Abstract

Active inference introduces a theory describing action-perception loops via the minimisation of variational free energy or, under simplifying assumptions, (weighted) prediction error. Recently, active inference has been proposed as part of a new and unifying framework in the cognitive sciences: predictive processing. Predictive processing is often associated with traditional computational theories of the mind, strongly relying on internal representations presented in the form of generative models thought to explain different functions of living and cognitive systems. In this work, we introduce an active inference formulation of the Watt centrifugal governor, a system often portrayed as the canonical “anti-representational” metaphor for cognition. We identify a generative model of a steam engine for the governor, and derive a set of equations describing “perception” and “action” processes as a form of prediction error minimisation. In doing so, we firstly challenge the idea of generative models as explicit internal representations for cognitive systems, suggesting that such models serve only as implicit descriptions for an observer. Secondly, we consider current proposals of predictive processing as a theory of cognition, focusing on some of its potential shortcomings and in particular on the idea that virtually any system admits a description in terms of prediction error minimisation, suggesting that this theory may offer limited explanatory power for cognitive systems. Finally, as a silver lining we emphasise the instrumental role this framework can nonetheless play as a mathematical tool for modelling cognitive architectures interpreted in terms of Bayesian (active) inference.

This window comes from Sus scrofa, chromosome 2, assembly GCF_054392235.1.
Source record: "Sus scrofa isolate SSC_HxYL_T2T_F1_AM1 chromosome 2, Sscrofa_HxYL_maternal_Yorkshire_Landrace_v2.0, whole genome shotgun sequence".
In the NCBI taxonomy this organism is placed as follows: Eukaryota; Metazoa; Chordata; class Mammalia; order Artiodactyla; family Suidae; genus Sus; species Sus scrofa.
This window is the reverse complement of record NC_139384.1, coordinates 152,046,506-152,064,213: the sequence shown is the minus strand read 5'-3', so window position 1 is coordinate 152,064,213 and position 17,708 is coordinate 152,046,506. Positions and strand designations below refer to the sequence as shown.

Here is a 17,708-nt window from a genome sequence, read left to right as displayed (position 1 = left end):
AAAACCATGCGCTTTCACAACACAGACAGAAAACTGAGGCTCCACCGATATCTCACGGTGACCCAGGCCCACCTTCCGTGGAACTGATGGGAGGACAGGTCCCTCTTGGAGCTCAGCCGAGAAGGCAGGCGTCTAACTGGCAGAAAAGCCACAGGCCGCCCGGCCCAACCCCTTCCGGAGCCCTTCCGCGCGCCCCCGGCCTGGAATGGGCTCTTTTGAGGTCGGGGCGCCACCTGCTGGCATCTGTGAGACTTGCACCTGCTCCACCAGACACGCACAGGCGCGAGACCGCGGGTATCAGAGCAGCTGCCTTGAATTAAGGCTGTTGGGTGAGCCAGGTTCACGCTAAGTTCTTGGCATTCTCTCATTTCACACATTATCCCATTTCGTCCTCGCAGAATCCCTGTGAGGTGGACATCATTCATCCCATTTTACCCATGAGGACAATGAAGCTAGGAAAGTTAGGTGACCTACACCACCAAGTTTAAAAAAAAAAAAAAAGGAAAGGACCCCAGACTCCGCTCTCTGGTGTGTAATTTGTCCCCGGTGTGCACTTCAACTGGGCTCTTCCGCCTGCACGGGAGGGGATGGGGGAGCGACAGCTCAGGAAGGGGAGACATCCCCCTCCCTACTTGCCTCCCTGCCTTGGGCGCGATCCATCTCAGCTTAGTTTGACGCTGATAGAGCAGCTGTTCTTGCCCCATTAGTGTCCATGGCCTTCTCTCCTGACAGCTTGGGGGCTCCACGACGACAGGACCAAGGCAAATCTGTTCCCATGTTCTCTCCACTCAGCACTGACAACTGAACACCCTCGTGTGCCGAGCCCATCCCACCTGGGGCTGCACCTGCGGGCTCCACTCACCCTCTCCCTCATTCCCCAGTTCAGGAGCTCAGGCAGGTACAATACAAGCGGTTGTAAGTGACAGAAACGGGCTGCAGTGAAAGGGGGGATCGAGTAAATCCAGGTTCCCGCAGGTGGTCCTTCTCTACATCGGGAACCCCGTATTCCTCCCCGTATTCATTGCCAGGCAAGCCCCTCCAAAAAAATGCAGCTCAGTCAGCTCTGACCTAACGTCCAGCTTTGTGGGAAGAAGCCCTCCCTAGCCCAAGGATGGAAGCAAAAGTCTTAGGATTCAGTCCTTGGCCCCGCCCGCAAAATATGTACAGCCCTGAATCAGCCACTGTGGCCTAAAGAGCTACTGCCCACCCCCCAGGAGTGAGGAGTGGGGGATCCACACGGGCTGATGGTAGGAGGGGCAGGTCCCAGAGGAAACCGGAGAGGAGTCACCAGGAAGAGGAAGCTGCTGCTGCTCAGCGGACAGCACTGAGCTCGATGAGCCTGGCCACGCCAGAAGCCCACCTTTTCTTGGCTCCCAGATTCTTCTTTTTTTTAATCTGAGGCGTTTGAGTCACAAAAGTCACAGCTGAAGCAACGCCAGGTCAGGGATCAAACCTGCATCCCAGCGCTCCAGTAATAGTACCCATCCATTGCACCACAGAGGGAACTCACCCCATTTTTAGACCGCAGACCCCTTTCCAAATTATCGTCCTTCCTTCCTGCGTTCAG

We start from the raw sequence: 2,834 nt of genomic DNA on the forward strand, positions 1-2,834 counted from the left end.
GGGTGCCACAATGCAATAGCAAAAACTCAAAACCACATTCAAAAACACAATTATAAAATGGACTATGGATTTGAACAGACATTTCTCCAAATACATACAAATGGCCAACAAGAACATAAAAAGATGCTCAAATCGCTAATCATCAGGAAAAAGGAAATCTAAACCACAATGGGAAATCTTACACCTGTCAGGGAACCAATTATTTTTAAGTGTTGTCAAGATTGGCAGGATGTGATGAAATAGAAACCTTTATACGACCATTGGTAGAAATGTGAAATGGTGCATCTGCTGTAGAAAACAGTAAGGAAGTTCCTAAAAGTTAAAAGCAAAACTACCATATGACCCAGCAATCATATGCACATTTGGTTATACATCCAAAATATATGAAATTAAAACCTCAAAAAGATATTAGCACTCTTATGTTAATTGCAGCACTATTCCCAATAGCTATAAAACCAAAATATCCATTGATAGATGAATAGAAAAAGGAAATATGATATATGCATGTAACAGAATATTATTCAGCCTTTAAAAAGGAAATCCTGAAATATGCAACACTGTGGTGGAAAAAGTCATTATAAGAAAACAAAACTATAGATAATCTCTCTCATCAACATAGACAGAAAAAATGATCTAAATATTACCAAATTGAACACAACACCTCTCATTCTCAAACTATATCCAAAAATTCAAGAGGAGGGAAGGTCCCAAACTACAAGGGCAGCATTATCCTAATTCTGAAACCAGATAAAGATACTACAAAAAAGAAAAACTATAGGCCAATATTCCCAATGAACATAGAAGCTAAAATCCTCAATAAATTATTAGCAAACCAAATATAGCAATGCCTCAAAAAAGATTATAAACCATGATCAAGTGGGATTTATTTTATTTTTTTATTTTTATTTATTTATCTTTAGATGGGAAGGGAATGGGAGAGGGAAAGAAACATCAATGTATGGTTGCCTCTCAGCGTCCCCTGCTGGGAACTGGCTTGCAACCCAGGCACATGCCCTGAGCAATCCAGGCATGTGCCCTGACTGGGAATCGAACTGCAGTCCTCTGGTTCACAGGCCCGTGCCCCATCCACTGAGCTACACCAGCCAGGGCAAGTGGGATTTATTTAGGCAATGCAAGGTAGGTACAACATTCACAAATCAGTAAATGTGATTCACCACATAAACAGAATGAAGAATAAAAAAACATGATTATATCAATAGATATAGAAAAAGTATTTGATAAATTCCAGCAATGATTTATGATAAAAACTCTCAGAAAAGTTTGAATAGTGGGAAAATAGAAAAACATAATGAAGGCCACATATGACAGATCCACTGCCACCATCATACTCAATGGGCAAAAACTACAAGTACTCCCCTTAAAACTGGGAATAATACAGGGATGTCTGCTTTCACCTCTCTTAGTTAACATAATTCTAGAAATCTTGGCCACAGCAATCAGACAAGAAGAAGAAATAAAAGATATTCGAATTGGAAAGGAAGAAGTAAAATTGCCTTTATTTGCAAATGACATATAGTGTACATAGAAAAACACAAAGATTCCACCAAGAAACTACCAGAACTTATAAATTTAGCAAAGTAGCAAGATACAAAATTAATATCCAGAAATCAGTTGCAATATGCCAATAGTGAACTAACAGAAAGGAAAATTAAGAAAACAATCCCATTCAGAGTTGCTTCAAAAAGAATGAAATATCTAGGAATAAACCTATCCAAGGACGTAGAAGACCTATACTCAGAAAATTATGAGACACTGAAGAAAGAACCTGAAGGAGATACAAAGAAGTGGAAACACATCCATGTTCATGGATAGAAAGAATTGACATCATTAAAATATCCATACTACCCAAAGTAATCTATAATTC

This content is only available as a PDF.